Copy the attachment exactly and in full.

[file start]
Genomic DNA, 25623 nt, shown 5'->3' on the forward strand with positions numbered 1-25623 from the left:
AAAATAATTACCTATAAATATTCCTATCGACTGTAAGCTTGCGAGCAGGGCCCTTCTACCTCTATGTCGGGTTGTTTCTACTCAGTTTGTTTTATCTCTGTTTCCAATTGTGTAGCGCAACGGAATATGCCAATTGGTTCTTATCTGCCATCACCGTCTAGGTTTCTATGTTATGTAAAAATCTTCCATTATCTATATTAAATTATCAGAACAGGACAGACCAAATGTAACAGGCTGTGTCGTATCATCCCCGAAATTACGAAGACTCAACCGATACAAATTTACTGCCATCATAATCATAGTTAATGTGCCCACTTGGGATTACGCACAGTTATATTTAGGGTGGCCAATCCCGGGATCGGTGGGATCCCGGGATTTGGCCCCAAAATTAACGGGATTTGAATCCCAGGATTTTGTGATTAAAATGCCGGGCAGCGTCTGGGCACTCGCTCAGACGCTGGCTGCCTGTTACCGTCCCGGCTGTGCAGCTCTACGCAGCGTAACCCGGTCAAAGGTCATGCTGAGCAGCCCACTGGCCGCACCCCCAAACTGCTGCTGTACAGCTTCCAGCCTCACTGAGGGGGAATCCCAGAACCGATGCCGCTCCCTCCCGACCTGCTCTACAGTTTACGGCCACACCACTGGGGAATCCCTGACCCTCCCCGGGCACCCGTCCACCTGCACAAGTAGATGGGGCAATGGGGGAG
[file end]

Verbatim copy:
Genomic DNA, 25623 nt, shown 5'->3' on the forward strand with positions numbered 1-25623 from the left:
AAAATAATTACCTATAAATATTCCTATCGACTGTAAGCTTGCGAGCAGGGCCCTTCTACCTCTATGTCGGGTTGTTTCTACTCAGTTTGTTTTATCTCTGTTTCCAATTGTGTAGCGCAACGGAATATGCCAATTGGTTCTTATCTGCCATCACCGTCTAGGTTTCTATGTTATGTAAAAATCTTCCATTATCTATATTAAATTATCAGAACAGGACAGACCAAATGTAACAGGCTGTGTCGTATCATCCCCGAAATTACGAAGACTCAACCGATACAAATTTACTGCCATCATAATCATAGTTAATGTGCCCACTTGGGATTACGCACAGTTATATTTAGGGTGGCCAATCCCGGGATCGGTGGGATCCCGGGATTTGGCCCCAAAATTAACGGGATTTGAATCCCAGGATTTTGTGATTAAAATGCCGGGCAGCGTCTGGGCACTCGCTCAGACGCTGGCTGCCTGTTACCGTCCCGGCTGTGCAGCTCTACGCAGCGTAACCCGGTCAAAGGTCATGCTGAGCAGCCCACTGGCCGCACCCCCAAACTGCTGCTGTACAGCTTCCAGCCTCACTGAGGGGGAATCCCAGAACCGATGCCGCTCCCTCCCGACCTGCTCTACAGTTTACGGCCACACCACTGGGGAATCCCTGACCCTCCCCGGGCACCCGTCCACCTGCACAAGTAGATGGGGCAATGGGGGAG